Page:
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Jim Kenyon: Blackmail in blue — victim speaks about online threats from a cop

Valley News Columnist
Published: 9/10/2022 10:44:01 PM
Modified: 9/10/2022 10:43:30 PM

After leaving a weekly session with her mental health therapist, Nicole Cremo checked her cellphone.

The threatening emails and Snapchat messages that had started arriving earlier in the day continued to flood her inbox. The senders appeared to be using fake names.

If Cremo didn’t do as ordered, the senders warned, embarrassing personal information — images, video files and messages — would be released to her family, friends, co-workers and boss.

Cremo started to drive home, but she couldn’t focus on the road. Her hands trembled. She pulled over at a convenience store to steady herself.

“I felt everything was crashing around me, and I had no control,” she said.

As Grafton County’s director of community corrections, Cremo, 33, helps people under court supervision find employment, housing and counseling.

Now she needed help.

“I came to the realization that the harassment wasn’t going to stop unless I did something,” Cremo said.

At home the next morning, she called the Grafton County Sheriff’s Office. When Lt. Eric James arrived at her apartment, Cremo gave him the name of a high-ranking Lebanon police officer: Lt. Richard Smolenski.

“I was absolutely certain he was the one behind all of this,” Cremo said.

Cremo, who was single, and Smolenski, who was married, met a few years earlier when he was the city’s police prosecutor. (A Lebanon cop for 18 years, Smolenski didn’t have a law degree, but New Hampshire allows police officers to handle misdemeanor cases.)

Their relationship lasted about eight months before, Cremo said, she ended it in early 2018. Afterward, in 2019, Cremo was married for a brief time.

In 2020, Smolenski “learned I was getting divorced and he wanted to rekindle the relationship,” Cremo said. She told him that she was trying to move on with her life. “I was in the midst of my own personal struggles,” she said.

In May 2020, Cremo began receiving the do-as-I-say-or-else messages. In one message, Cremo was warned, “If you start a fire, prepare to get burned.”

The sheriff’s department launched a nearly yearlong criminal investigation to uncover who was behind the fictitious accounts. (At the onset of the investigation, Lebanon police placed Smolenski on paid administrative leave.)

On May 6, 2021, Smolenski was charged with one misdemeanor count of stalking.

In his cyberstalking of Cremo, the state’s complaint said, Smolenski used fictitious online accounts and threatened to release details about their affair, if she “did not agree to send a message to (his) wife, denying their prior relationship.”

Smolenski, 44, has pleaded not guilty and maintains his innocence. The case is scheduled to go to trial in Lebanon District Court in March. I left a voicemail for his attorney, Anthony DiPadova, of Claremont, last week but didn’t hear back.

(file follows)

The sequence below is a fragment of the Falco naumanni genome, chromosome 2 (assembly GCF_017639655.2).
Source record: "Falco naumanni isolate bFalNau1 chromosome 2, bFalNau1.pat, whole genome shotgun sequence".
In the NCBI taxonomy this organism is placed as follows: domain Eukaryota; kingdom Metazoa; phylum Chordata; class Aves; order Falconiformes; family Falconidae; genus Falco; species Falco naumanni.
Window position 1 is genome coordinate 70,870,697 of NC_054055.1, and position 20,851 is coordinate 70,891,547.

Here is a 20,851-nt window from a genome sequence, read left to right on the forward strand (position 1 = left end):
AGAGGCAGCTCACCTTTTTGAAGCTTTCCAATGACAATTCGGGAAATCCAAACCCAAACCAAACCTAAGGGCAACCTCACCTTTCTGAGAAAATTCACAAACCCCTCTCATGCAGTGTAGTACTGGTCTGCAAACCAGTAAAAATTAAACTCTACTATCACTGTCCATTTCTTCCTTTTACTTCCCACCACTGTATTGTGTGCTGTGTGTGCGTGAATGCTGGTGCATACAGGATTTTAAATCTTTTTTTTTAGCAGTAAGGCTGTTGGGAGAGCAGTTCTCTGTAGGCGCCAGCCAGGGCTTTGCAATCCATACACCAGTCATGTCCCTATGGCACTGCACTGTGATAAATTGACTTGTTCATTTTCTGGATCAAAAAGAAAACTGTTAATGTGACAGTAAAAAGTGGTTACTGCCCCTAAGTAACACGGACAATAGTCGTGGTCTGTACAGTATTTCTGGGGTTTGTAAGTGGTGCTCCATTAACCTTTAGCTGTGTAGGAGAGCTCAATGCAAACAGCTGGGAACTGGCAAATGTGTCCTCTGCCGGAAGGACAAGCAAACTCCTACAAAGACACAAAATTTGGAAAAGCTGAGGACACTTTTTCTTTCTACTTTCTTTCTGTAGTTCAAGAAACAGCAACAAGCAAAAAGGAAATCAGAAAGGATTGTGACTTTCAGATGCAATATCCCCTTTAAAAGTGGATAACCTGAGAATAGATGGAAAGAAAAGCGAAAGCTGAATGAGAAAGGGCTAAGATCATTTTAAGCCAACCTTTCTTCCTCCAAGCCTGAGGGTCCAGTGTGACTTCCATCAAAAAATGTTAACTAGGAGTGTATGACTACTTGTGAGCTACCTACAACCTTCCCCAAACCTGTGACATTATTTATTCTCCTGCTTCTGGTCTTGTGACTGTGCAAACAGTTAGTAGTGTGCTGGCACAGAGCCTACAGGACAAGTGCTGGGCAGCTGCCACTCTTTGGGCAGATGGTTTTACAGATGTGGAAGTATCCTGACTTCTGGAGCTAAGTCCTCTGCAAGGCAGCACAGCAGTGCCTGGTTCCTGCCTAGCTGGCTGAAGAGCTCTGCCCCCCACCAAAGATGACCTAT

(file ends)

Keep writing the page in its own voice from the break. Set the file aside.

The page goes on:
If convicted, Smolenski faces up to one year in jail, but with no previous criminal record, it’s highly unlikely that he’ll spend anytime behind bars.

“The biggest thing I hope to see out of all of this is for him to no longer be a police officer,” Cremo told me. “People go into police work to help others. They don’t get to use their power to hurt people.”

Shortly after Smolenski’s arrest, Lebanon police initiated an internal investigation, headed by Capt. Timothy Cohen.

A New Hampshire Supreme Court ruling earlier this year in Provenza v. Town of Canaan requires municipalities to make public internal police investigations funded with taxpayer money.

According to the report, Smolenski messaged Cremo in March 2020, saying his wife had come across a photograph of her in his personal email.

Cremo told James, the sheriff department’s investigator, that Smolenski “wanted her to lie” to his wife about the photograph. “He was trying to make it seem as if the two were only flirting online,” Cohen wrote.

During an interview with Cohen, Smolenski said he did “use some fake accounts to get (Cremo) to leave him alone.”

When asked about a fake name in a Snapchat message, Smolenski told Cohen “he might have used this but wasn’t sure. The next morning, he called (Cohen) denying any involvement with this chat.” (Under federal law intended to protect the rights of public employees, any admissions that Smolenski made during the internal investigation can’t be used against him in the criminal case.)

After more than a year on paid administrative leave, Smolenski was fired from his $100,000-a-year job in August 2021.

“This investigation, coupled with the investigation of the Grafton County Sheriff’s Department, substantiates Smolenski planned and executed a course of action” that led to Cremo to “fear for her safety,” Cohen wrote.

“Smolenski maintains he was trying to get (Cremo) to leave him alone, yet the evidence supports just the opposite — that she was trying to get him to leave her alone,” the report added.

Last week, I met with Cremo. In a strange way, she considers herself fortunate. She could afford a private attorney, Robin Melone, of Manchester, to help her navigate court proceeding, and she has a good-paying job with medical insurance that covers mental health counseling, which she started 2½ years ago.

Nationally, 3.4 million people age 16 or older were victims of stalking in 2019, according to the U.S. Bureau of Justice Statistics. But less than one-third (29%) reported the victimization to police in 2019, the most recent year for which federal statistics are available.

Although it meant the “skeleton in (her) closet coming out,” Cremo told me that she didn’t think she had a choice.

“He needed to be held accountable,” she said. “That badge means something.”

Jim Kenyon can be reached at jkenyon@vnews.com.




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